But the term 'risk' is not useful in a situation where Covid-19 is practically becoming endemic in any event. I think we need to start using terms like 'accepted risk' instead.
I agree with you @Palerider There are homes - like my Mum's - who have been allowing relatives inside the home, there are homes that have designated relatives as 'essential care providers/key workers' and provided them with tests, and there are others that have done very little to accommodate visits. I've posted on another thread that more should be done to establish what the 'barriers' are in those homes that are not allowing visits - if some homes are managing to come up with workable solutions within the 'guidance' then why aren't others doing so? In terms of risk assessment, you need to have a decent understanding of how to identify & mitigate potential risks, and determine acceptable risks, when preparing a risk assessment so perhaps this experience is lacking in some areas?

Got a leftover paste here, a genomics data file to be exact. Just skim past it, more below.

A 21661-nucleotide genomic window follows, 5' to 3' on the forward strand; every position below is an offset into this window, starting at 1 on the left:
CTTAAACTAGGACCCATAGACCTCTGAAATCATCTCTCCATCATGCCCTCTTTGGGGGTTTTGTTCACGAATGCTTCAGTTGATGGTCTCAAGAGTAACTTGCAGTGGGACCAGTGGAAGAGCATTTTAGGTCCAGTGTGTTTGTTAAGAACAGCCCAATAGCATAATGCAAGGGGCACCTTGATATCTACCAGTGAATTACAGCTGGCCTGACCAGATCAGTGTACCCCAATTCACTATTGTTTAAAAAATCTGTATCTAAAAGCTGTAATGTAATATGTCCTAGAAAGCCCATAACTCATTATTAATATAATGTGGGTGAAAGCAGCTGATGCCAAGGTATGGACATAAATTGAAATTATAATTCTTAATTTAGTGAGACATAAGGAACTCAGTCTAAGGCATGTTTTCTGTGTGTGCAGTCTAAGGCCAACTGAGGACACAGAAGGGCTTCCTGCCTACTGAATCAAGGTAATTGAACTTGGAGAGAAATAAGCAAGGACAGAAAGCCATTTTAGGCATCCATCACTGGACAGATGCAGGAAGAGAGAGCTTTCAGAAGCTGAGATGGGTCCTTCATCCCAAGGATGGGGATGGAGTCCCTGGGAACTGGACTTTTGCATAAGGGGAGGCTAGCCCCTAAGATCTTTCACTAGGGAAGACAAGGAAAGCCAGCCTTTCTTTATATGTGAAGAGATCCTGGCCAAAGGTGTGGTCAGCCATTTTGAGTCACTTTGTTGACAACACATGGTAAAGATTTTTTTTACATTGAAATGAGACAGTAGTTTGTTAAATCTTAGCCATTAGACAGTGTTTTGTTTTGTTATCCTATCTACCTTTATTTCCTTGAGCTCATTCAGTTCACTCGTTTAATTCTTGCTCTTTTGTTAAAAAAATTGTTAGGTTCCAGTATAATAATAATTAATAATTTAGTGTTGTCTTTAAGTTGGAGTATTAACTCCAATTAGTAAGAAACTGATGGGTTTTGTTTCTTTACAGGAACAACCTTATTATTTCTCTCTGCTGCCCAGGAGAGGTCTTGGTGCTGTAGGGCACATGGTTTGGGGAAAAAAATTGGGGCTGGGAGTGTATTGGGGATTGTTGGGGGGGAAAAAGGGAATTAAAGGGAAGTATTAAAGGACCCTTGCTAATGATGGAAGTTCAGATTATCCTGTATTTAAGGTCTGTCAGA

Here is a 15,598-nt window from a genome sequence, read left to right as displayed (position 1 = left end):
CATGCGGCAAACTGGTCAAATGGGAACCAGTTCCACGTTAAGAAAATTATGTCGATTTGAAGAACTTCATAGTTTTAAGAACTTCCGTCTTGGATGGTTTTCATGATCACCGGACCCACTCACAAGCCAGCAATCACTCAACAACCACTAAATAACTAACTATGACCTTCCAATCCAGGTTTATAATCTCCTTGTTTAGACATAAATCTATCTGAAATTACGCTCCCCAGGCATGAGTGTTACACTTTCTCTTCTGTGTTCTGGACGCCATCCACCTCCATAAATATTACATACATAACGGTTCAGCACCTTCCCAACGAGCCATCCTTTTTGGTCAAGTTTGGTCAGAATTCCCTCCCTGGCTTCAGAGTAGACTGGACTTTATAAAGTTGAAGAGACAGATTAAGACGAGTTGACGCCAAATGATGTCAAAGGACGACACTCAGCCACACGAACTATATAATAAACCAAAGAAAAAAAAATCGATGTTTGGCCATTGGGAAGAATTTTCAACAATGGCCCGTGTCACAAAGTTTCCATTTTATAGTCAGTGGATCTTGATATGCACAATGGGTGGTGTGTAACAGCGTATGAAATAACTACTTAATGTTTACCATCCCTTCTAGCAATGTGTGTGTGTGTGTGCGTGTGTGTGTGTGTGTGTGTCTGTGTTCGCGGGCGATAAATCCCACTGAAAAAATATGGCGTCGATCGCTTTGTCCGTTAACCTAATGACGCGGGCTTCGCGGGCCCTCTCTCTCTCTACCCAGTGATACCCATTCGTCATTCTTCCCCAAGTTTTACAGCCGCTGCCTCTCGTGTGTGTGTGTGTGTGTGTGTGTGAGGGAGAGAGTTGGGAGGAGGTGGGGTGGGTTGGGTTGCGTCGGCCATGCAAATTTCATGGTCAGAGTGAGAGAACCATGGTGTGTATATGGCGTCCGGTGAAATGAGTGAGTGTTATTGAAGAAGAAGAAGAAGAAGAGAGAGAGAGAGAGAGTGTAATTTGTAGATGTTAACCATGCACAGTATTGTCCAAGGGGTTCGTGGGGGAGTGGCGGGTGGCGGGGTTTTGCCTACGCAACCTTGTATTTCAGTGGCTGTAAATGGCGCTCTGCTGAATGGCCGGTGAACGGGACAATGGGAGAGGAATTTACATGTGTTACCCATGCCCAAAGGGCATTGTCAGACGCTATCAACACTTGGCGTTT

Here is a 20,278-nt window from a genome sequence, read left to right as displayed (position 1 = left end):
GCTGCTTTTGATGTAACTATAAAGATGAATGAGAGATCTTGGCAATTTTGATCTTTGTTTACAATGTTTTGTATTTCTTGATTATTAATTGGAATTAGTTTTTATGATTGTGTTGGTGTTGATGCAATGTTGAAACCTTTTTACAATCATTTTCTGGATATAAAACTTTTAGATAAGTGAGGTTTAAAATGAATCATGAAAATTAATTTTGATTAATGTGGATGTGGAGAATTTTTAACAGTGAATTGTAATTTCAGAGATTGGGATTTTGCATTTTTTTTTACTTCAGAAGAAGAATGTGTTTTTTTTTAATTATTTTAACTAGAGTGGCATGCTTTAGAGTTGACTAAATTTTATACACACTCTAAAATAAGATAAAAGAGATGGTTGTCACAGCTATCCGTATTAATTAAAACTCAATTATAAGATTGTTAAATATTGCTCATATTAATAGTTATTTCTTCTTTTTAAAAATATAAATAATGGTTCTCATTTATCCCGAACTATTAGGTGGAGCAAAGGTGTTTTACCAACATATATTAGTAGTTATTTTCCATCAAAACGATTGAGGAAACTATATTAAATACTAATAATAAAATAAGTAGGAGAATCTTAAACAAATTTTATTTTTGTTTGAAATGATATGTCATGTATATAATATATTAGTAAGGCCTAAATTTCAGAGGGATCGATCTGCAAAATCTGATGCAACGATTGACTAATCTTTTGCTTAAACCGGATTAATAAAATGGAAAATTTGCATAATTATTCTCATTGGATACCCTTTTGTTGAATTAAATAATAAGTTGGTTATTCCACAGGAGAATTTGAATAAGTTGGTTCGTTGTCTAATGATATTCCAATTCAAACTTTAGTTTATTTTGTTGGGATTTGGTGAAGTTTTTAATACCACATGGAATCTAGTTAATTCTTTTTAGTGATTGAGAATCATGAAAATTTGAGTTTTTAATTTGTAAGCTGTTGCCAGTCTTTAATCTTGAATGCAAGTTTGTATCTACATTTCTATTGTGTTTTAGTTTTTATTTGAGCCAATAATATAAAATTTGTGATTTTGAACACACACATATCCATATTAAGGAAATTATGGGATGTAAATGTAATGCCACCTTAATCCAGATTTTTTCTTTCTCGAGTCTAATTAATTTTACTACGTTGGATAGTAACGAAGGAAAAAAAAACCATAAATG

Edit: This Guardian article highlights some of the disparities, with some care homes wanting to arrange visits but their Director of Public Health is advising them not to, and it also mentions a care home which is allowing touching & kissing (through PPE): https://www.theguardian.com/society...ness-on-death-certificates-but-it-is-a-killer